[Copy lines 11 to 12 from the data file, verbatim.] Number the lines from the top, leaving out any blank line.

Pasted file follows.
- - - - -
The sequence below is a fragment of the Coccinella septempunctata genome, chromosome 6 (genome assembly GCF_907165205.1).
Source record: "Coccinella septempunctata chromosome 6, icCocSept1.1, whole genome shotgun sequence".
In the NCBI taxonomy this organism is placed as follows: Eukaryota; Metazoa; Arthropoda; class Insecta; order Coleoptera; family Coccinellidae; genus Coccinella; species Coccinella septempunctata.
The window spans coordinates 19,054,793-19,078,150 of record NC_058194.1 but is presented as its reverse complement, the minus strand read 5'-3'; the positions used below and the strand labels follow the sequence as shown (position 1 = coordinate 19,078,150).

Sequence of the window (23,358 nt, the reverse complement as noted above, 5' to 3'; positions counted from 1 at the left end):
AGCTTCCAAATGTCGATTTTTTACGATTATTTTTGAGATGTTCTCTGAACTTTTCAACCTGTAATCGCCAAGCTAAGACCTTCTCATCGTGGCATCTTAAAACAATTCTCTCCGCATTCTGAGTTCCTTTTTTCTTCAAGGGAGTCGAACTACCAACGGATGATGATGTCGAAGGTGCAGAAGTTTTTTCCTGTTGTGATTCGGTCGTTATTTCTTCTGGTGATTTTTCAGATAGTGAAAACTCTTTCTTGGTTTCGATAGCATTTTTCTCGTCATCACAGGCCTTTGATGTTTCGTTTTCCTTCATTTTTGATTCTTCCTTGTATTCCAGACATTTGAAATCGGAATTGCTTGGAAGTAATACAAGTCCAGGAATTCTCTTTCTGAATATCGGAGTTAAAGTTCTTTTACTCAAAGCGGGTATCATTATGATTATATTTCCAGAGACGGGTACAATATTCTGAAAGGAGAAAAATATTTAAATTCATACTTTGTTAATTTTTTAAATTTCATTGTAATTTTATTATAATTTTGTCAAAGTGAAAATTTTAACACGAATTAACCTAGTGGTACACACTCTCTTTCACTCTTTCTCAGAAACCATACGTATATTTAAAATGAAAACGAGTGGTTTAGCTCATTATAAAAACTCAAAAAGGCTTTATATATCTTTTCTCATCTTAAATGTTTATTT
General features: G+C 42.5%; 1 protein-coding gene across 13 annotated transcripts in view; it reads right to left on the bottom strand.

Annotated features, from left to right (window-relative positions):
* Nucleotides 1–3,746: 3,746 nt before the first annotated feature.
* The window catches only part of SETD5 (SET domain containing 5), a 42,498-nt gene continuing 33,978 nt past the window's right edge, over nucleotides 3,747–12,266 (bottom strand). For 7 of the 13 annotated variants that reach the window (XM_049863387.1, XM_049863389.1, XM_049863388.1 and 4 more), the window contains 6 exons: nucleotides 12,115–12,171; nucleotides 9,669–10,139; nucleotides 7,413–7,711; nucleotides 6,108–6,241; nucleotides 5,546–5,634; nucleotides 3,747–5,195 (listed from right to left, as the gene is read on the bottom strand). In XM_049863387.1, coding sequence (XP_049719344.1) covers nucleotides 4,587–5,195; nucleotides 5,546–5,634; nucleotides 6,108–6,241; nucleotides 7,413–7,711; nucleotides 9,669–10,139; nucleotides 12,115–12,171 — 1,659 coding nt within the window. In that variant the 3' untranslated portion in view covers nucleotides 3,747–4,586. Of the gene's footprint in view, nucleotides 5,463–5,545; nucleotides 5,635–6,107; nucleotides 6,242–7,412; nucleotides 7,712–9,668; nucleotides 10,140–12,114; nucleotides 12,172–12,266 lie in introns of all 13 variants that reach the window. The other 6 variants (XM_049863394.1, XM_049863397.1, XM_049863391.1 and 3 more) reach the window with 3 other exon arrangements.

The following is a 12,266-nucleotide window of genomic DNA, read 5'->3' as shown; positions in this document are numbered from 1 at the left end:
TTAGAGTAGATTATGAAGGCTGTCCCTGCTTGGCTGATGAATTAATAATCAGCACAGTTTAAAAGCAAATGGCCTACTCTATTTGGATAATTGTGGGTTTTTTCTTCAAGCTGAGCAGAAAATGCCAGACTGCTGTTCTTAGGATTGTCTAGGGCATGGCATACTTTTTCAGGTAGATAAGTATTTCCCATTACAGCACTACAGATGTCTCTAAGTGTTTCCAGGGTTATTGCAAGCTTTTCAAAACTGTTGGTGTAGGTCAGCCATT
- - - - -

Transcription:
The following is a 12,266-nucleotide window of genomic DNA, read 5'->3' as shown; positions in this document are numbered from 1 at the left end:
TTAGAGTAGATTATGAAGGCTGTCCCTGCTTGGCTGATGAATTAATAATCAGCACAGTTTAAAAGCAAATGGCCTACTCTATTTGGATAATTGTGGGTTTTTTCTTCAAGCTGAGCAGAAAATGCCAGACTGCTGTTCTTAGGATTGTCTAGGGCATGGCATACTTTTTCAGGTAGATAAGTATTTCCCATTACAGCACTACAGATGTCTCTAAGTGTTTCCAGGGTTATTGCAAGCTTTTCAAAACTGTTGGTGTAGGTCAGCCATT